There is a special sensation that comes from a long ride that passes green fields. Some of those fields produce grains for human consumption. Some produce grass used for grazing cows and sheep and horses. With heads down, these animals enjoy eating whatever happens to be growing at the time. Some of those animals produce milk. Some produce meat for consumption. All of those animals are there for a reason – and that reason is not simply to be viewed by passing travelers.
To achieve those plush fields of grasses and grains, farmers must use chemicals. Two very important chemicals are nitrogen and phosphorous. From an earlier article: Agricultural Runoff has Harsh Impact on Environment, the reality of these contaminants becomes clearer. When these are combined with the large volume of animal waste, there is usually a very toxic run-off that “depletes oxygen in streams and, with fecal bacteria, make waterways unfit for recreational use and harmful to aquatic life.”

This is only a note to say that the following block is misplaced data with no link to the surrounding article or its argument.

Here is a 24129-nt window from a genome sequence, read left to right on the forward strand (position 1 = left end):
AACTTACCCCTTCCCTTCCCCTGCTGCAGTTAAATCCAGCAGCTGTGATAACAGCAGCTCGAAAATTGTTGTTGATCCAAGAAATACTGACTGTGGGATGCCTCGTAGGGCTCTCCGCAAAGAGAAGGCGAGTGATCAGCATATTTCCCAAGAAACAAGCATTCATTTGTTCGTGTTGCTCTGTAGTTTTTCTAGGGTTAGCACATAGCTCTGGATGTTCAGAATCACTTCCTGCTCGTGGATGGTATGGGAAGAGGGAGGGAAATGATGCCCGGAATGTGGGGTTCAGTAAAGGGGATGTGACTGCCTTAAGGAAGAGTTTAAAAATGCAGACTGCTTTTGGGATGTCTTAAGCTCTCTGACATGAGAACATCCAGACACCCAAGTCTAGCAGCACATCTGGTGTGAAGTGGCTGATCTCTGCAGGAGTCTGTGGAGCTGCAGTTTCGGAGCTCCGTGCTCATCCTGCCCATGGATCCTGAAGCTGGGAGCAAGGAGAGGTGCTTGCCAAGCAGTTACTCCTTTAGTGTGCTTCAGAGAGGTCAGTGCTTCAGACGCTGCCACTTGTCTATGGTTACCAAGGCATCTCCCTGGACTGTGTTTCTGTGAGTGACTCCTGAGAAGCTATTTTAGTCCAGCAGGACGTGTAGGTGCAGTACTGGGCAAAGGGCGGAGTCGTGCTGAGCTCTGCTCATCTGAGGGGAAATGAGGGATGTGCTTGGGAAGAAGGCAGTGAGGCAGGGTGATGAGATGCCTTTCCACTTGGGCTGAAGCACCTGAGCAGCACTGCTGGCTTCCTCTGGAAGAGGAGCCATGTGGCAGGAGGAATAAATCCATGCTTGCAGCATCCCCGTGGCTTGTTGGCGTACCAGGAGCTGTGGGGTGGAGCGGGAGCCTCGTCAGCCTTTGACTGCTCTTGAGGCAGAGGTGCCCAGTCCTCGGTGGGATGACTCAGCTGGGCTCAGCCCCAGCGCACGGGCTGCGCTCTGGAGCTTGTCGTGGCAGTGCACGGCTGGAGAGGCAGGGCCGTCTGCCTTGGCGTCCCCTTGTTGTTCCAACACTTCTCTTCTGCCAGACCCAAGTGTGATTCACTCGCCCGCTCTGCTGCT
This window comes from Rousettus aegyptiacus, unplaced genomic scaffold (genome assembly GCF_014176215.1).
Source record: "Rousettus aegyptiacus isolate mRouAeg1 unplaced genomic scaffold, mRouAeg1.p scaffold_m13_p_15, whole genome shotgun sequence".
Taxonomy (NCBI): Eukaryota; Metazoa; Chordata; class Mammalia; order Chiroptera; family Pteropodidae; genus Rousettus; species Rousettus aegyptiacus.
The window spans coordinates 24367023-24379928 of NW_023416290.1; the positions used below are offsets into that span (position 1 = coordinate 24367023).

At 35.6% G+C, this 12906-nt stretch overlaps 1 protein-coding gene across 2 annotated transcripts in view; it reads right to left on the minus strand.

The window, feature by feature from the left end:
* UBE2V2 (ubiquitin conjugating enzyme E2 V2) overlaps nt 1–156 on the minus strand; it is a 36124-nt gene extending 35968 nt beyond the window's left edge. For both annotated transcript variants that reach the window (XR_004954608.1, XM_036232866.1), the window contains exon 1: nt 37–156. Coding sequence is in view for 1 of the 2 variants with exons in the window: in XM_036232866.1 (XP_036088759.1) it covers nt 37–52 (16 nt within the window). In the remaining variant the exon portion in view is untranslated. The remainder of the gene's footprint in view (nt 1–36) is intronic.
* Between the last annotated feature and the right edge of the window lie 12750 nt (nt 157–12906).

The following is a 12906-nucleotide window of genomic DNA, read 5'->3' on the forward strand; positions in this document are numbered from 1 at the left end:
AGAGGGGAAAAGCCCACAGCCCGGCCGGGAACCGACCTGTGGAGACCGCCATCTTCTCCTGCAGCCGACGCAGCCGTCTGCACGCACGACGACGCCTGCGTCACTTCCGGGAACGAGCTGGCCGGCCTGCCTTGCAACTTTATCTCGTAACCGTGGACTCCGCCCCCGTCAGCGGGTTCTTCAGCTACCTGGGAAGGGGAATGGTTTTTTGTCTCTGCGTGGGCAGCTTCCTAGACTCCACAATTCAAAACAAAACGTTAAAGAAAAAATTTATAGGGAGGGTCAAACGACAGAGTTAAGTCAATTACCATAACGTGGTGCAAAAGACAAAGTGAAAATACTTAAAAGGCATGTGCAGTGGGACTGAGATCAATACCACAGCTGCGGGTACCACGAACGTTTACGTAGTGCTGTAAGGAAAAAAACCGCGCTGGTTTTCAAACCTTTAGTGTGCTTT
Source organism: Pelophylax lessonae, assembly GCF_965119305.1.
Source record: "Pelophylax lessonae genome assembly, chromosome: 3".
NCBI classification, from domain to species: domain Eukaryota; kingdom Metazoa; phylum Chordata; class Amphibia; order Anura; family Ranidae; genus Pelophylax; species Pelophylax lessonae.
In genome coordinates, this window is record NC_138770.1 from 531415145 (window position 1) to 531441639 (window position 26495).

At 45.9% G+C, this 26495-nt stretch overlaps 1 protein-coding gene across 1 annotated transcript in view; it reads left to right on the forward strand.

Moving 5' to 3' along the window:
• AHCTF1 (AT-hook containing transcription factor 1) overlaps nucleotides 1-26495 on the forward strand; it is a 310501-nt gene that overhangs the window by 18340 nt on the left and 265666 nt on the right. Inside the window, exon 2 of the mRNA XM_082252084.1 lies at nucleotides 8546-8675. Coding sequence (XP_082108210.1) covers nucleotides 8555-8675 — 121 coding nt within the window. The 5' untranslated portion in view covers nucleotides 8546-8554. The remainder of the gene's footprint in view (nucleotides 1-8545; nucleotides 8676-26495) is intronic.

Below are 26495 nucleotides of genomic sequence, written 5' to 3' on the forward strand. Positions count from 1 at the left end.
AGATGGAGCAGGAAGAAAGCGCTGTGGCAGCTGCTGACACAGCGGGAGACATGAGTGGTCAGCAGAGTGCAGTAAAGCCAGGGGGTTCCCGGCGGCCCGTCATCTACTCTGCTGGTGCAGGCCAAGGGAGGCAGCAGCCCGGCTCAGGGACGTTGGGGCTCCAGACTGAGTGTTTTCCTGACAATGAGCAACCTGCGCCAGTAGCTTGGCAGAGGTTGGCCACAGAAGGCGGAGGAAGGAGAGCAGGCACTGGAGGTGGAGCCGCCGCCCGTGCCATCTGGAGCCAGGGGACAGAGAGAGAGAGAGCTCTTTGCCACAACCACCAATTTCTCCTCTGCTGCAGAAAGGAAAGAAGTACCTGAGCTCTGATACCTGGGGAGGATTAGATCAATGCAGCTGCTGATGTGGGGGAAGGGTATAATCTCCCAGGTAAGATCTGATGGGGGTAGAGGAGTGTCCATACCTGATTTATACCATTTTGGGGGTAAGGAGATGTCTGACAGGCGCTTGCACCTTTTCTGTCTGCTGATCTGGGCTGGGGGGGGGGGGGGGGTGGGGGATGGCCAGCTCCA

Even if there are no streams and rivers within proximity of farms, “bacteria can also quickly contaminate drinking water aquifers if it seeps in through fractures in the bedrock.” Unlike an industrial spill whose source can be easily identified, “nutrient runoff is in some ways harder to stop than industrial pollution because it’s difficult to trace its source.”
There is no easy solution to this problem. As dietary habits continue to consume larger and larger quantities of animal protein, protein demands rise and more and more animals are needed. As population rises, more and more food is needed.
From the Editorial: Coalition Urges Congress to Act on Nutrient Run-off, the severity of this toxic impact is even clearer.
“Across the nation, more than 50% of rivers, streams and lakes and nearly 60% of bays and estuaries are impaired because of nitrogen and phosphorous. In the US and around the world, water pollution from agriculture is costing billions of dollars per year, especially in developing countries. And, the problem is only going to grow in places like China and India…”
We must give priority to resolving these and the many other environmental pollutants or the water that we drink and the food we eat may cause great harm to our quality of life.